getting published in a magazine

Discussion in 'Photography Beginners' Forum' started by jsnonzzr, May 24, 2010.

  1. jsnonzzr

    jsnonzzr TPF Noob!

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    I have recently been asked for 2 pictures to go along with an article in a car magazine (who ever would have thought my stuff was worth anything :D ).

    The writer has asked me these 3 questions, some of them I need more help then others, so I have ordered them from most clueless to clueful.

    1) Can you send me these 2 as 300 dpi high-res .jpgs?
    2) Could I have your permission to use these photos?
    3) How would you like the photo credit to read?


    With 1, I am using lightroom 2 and 3 (depends on the computer) I get lost every time I look at the DPI and then the pixel's (or inches) blanks, and then further lost when I can select the % quality. So, for publishing purposes, what settings should I actually use? Also, anything else I should do to make the images better eg, sharpening? will the publisher do their own editing on the images besides minor cropping to make it fit on the page?

    With 2, the writer is handling all of the picture gathering for the magazine. Is there anything else that is normally expected besides me responding back in email saying, "go for it". I have heard I need to get a release from the driver, car owner, and manufacturer of the car, is all of that true?

    3) I know this is just preference, but would you guys send name and site? even when the site is under developed? Or just name?

    thanks for any advice anyone can offer me.

    Useless additional comments of my own:
    I have been published once before, but that was a teacher that just took one of my photo's at the last minute and stuck it on the cover of the school magazine that she published. (she gave me credit). This however is going in a national magazine and will have a lot more than 10 readers which has me super excited.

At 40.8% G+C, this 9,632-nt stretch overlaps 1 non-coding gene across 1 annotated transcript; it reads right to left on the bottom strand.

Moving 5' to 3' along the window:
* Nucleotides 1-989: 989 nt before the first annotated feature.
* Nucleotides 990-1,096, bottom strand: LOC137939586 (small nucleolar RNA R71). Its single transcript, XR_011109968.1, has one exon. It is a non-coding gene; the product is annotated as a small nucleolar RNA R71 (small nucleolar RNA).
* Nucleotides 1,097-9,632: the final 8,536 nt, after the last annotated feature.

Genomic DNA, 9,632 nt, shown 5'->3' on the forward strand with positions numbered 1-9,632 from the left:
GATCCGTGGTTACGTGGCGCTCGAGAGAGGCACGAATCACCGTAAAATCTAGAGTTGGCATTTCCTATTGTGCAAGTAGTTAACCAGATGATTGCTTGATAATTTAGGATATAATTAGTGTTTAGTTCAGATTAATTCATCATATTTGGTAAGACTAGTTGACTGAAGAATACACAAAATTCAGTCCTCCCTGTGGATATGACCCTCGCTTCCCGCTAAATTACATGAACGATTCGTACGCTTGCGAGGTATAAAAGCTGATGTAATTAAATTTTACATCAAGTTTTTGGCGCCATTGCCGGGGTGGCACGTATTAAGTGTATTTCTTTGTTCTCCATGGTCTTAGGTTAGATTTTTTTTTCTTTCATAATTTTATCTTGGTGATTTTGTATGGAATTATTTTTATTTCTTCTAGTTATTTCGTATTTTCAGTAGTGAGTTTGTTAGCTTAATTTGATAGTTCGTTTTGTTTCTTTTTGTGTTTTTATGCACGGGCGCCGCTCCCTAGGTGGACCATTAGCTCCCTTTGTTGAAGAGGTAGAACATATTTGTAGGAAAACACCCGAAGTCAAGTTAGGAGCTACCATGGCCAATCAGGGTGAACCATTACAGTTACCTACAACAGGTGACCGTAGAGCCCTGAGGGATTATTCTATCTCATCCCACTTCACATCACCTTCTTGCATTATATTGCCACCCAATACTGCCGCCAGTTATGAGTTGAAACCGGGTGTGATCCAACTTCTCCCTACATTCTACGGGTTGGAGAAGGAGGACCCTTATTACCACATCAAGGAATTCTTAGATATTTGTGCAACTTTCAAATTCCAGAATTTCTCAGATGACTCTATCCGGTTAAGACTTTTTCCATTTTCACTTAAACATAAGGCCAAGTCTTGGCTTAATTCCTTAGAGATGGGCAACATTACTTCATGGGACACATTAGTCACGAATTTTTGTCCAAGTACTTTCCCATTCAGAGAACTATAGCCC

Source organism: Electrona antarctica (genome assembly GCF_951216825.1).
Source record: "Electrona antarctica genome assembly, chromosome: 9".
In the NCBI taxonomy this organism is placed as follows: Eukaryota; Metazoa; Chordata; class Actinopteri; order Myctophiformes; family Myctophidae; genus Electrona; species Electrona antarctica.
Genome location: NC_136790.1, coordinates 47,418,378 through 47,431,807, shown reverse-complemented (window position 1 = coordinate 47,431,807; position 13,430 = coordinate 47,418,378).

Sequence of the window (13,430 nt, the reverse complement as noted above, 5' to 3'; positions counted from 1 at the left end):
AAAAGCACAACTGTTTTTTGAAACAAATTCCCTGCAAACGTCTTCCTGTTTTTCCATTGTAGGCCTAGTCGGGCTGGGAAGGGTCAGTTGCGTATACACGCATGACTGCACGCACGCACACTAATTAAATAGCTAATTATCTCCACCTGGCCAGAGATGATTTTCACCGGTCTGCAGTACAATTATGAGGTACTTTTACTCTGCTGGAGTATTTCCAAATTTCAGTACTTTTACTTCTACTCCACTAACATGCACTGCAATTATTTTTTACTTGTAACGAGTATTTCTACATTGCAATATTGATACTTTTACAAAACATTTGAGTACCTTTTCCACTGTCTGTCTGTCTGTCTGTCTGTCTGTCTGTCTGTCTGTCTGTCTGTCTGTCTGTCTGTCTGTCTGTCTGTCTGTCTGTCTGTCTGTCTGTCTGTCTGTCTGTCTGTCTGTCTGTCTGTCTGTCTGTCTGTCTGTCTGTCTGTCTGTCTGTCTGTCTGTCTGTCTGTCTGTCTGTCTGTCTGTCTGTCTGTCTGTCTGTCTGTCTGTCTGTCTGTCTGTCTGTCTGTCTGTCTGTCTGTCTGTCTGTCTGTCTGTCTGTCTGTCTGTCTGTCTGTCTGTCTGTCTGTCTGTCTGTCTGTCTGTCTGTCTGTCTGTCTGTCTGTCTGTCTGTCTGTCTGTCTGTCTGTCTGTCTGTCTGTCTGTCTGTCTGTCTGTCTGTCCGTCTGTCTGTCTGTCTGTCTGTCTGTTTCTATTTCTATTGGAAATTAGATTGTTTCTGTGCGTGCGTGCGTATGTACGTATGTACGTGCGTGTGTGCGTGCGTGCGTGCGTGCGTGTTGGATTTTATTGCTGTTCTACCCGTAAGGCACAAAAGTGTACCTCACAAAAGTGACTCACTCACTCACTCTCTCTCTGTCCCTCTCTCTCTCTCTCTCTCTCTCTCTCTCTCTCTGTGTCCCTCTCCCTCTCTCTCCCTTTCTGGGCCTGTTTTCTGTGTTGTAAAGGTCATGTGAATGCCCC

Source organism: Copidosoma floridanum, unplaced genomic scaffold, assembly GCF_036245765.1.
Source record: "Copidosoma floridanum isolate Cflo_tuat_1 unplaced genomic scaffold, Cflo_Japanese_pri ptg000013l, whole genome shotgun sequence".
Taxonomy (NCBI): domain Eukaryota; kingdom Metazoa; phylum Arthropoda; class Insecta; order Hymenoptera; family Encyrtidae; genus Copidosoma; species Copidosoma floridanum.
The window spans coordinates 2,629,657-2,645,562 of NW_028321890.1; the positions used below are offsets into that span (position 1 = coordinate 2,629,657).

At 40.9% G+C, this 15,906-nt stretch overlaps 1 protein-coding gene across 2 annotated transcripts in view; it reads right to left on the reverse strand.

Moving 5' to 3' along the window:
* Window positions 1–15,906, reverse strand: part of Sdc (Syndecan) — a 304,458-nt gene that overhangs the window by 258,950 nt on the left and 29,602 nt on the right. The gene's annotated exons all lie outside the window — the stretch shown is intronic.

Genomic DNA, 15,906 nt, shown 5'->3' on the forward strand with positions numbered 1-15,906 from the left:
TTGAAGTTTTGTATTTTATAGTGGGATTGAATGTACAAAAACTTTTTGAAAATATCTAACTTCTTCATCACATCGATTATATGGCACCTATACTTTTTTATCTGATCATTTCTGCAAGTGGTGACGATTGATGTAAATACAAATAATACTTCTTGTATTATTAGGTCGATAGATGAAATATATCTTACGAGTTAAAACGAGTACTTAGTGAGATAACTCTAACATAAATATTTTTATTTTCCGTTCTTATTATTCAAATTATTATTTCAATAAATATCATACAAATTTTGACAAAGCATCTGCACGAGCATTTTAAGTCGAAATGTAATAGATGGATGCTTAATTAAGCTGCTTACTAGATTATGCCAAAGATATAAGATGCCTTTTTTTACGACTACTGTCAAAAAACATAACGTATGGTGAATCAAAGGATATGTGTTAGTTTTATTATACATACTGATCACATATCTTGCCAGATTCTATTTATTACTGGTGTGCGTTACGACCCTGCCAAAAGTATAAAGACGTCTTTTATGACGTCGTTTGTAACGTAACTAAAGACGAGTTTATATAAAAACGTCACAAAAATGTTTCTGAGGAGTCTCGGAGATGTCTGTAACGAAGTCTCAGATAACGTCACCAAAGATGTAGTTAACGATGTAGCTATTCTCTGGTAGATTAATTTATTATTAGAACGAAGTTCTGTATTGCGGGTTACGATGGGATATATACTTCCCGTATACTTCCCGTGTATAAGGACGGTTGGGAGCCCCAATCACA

2. KmH

    KmH Helping photographers learn to fish Supporting Member

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    When your photos will be used in a national magazine, it's customary to get compensated with actual money.

    Is the writer getting paid for an article in the magazine?

    If your photos are being used editorially, you don't need releases from anyone. How a photo gets used is the key to the need (or not) for a release. The publisher of the image is the one vulnerable to legal action, not the photographer.
     
  3. shuttermountain

    shuttermountain TPF Noob!

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    I have had images published in a globally distributed and reputable magazine and they asked the same basic questions.

    1) The magazine is asking if you have the images in 300 DPI. If not, then they will probably not accept nor publish the images as the resolution is not high enough.

    2) In regards to permissions the magazine should send you a release agreement that spells out exactly what they plan to do with the image in regards to your rights....IOW, read the agreement very carefully and DO NOT send any images (see #1 above) until you are satisfied with the agreement. If the magazine does not have an agreement for you to review, then part ways with them. The payment that you recieve from the magazine should be included in the release agreement.

    3) If you do not have a developed (and not amateurish) website then a credit reading something to the effect of "Photographs courtesy of Joe Smith". Some mags will allow you to include your city/state.
     
  4. Aayria

    Aayria TPF Noob!

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    Maybe you have already done this, but if not I would seriously recommend paying for an official copyright to any pictures being used for this magazine. I think the fee is $35 and you can register as many pictures as you want at a time.

    Here is the link:
    U.S. Copyright Office - Online Services (eCO: Electronic Copyright Office)